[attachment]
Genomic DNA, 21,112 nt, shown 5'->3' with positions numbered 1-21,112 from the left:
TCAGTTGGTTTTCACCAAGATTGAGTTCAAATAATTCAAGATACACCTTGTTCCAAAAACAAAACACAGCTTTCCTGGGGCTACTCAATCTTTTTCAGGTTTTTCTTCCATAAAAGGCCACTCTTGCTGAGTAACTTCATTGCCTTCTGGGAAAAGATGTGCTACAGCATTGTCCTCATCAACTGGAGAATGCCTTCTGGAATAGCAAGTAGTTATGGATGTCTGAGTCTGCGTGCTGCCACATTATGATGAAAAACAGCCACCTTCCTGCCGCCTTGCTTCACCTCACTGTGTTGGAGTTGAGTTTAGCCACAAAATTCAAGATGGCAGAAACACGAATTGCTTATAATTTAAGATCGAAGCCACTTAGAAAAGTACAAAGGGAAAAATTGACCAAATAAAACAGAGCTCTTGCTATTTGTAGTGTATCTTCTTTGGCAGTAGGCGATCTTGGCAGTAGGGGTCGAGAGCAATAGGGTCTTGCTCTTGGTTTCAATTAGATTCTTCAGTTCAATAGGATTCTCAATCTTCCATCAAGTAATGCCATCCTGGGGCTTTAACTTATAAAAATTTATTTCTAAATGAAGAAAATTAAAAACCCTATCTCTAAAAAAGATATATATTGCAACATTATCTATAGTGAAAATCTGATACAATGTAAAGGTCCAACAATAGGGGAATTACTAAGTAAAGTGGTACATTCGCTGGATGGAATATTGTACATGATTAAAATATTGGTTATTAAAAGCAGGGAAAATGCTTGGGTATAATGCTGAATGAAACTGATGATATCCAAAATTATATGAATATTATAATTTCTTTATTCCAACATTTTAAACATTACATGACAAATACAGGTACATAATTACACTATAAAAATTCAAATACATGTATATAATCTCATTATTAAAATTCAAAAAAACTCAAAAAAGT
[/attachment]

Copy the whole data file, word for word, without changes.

Genomic DNA, 21,112 nt, shown 5'->3' with positions numbered 1-21,112 from the left:
TCAGTTGGTTTTCACCAAGATTGAGTTCAAATAATTCAAGATACACCTTGTTCCAAAAACAAAACACAGCTTTCCTGGGGCTACTCAATCTTTTTCAGGTTTTTCTTCCATAAAAGGCCACTCTTGCTGAGTAACTTCATTGCCTTCTGGGAAAAGATGTGCTACAGCATTGTCCTCATCAACTGGAGAATGCCTTCTGGAATAGCAAGTAGTTATGGATGTCTGAGTCTGCGTGCTGCCACATTATGATGAAAAACAGCCACCTTCCTGCCGCCTTGCTTCACCTCACTGTGTTGGAGTTGAGTTTAGCCACAAAATTCAAGATGGCAGAAACACGAATTGCTTATAATTTAAGATCGAAGCCACTTAGAAAAGTACAAAGGGAAAAATTGACCAAATAAAACAGAGCTCTTGCTATTTGTAGTGTATCTTCTTTGGCAGTAGGCGATCTTGGCAGTAGGGGTCGAGAGCAATAGGGTCTTGCTCTTGGTTTCAATTAGATTCTTCAGTTCAATAGGATTCTCAATCTTCCATCAAGTAATGCCATCCTGGGGCTTTAACTTATAAAAATTTATTTCTAAATGAAGAAAATTAAAAACCCTATCTCTAAAAAAGATATATATTGCAACATTATCTATAGTGAAAATCTGATACAATGTAAAGGTCCAACAATAGGGGAATTACTAAGTAAAGTGGTACATTCGCTGGATGGAATATTGTACATGATTAAAATATTGGTTATTAAAAGCAGGGAAAATGCTTGGGTATAATGCTGAATGAAACTGATGATATCCAAAATTATATGAATATTATAATTTCTTTATTCCAACATTTTAAACATTACATGACAAATACAGGTACATAATTACACTATAAAAATTCAAATACATGTATATAATCTCATTATTAAAATTCAAAAAAACTCAAAAAAGT